It Came From the Flea Market!

I've always been on the lookout for unusual fruit, but one day my wife came home with a banana fritter from her Filipino coworker and I had to know where she found the creamy and carmelized banana used in the recipe. The common Dwarf Cavendish bananas from the grocery store are chalky and bland, but this banana had a complex flavor that I unfortunately enjoyed too quickly before realizing I ate my whole share. I had to find more of this mystery banana!

When my wife tried to crack the banana code, her coworker simply relied "Those are Filipino bananas! Those are our bananas!" Eventually my faithful spy got her fellow cubicle prisoner to talk (to this day she refuses to divulge how she got the information) and she then returned with the secret of the fritter's origin: It came from the flea market!

The Elusive Saba Bananas
The 'House of Fleas' flea market wasn't too exciting. I did find an Asian vendor selling banana, rice and guava plants, but apart from that I had to trudge through displays of cabbage patch kids, expired shampoo and hubcaps to reach my quarry; A large stall filled with exotic fruits and vegetables manned by a diverse staff with wonderfully thick accents. In this decidedly un-cosmopolitan city of Jacksonville, I was surprised to hear a cacophony of languages spoken with their infinite intonations and lilts as if I was at a bazaar far from home. To the expatriate Navy wives however, this was probably the very closest thing to home around.

Giddy with excitement, I bounced back and forth between carefully stacked banana flowers, bitter melons and knobbly gourds before floating euphorically to the sweeter scented half of the stall. Bright red rambutans with soft and flexible 'hairs' seemed to jostle around in the box as if they were freshly picked from a coral reef. Huge jackfruits sat behind the dealers, looking for all the world like reptilian watermelons waiting to unroll and greet me with a dazed smile, but it was me with the dopey expression. 

At the end of the stall I saw a Filipino woman carefully weighing big blocky stubs of bananas in her hands, and a faint memory arose of seeing these trapezoidal nanners online, affirming that these were indeed the bananas I sought. On my first trip to the flea market I bought a heavy bunch of what I later found to be Saba bananas, along with rambutans, tomatoes (boring, right?), June plums and a white guava, all for a pittance. On the way home we stopped by a Fresh Market and snagged a dragonfruit, which were sold out at the flea market. It was a surprising find for a chain grocer.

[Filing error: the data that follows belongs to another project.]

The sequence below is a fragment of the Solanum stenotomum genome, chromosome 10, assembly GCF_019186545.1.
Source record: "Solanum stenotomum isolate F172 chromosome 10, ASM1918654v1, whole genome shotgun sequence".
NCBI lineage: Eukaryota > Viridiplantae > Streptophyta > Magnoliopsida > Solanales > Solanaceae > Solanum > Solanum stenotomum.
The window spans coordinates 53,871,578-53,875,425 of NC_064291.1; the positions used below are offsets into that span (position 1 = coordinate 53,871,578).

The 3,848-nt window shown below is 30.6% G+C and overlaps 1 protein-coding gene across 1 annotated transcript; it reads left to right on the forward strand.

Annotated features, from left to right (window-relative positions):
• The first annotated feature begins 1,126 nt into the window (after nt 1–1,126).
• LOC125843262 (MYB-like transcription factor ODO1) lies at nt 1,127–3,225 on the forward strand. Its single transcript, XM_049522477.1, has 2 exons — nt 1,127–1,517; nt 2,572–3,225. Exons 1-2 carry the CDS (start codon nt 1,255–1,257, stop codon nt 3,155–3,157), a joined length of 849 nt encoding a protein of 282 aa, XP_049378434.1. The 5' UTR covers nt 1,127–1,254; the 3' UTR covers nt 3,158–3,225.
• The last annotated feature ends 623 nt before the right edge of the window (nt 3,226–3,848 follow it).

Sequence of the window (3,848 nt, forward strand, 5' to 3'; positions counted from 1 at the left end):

June Plum

Thai White Guava
That night we had my sister over for dinner and made her a Thai curry dish, but only after offering her a psychadelic appetizer of dragonfruits and rambutans, which she ate before I had time to tell her much about them. The grand finale however, was a dessert of carmelized banana fritters pan fried in brown sugar and coconut milk. They were delicious. Now I know that my wife's coworker referred to them as "our bananas" but I really hope she doesn't mind sharing.

Our cornucopia of tropical fruit, served up on a banana leaf from the garden



  1. Psychadelic indeed! I love your little cornucopia!

  2. That is a beautiful cornucopia! Love your description of flea market adventures. : ) Your elusive bananas remind me of the Manzano ("apple") bananas they sell at Publix. I always look at them with curiosity, but haven't had the courage to experiment. And isn't dragonfruit just gorgeous? Husband built me a wooden support for one, and I am growing a vine up it in the garden. It has already reached the top! A very vigorous grower!

    1. I'm so excited that you get to grow it like that! I managed to grow my seedlings outdoors last winter but it was a mild one, so I'm sure they'd have a rougher time in other years.

  3. the best ones are the finger banans..I order 3 form a local nursey and they sent them form Thailand.....I love the creamy flavor and thin skins and when they are speckled they are still favorite! Iam hoping mine grow well

    1. Funny you should say that! I've been waiting for my finger bananas to ripen and they finally have those telltale speckles! Guess what I'll be eating for breakfast?

  4. Those June plums are known as kedondong locally in my place.
    I'm not sure how you would enjoy it - its extremely sour.
    Usually its sliced and eaten together with a special sauce to counter the sourness.
    Regardless - I often enjoy eating rambutans when it comes to season. There are quite a many varieties and cost as low as about $2 for a kilo.

    Those tiny seeds from the dragonfriut - try to plant them, they certainly look like an epiphyte cactus.

    1. Yeah, I wasn't crazy about the June plums but did remember reading about the sauce in a Thai or Cambodian cookbook. By the way, I planted dragonfruit seeds a couple years ago and they're almost mature now!


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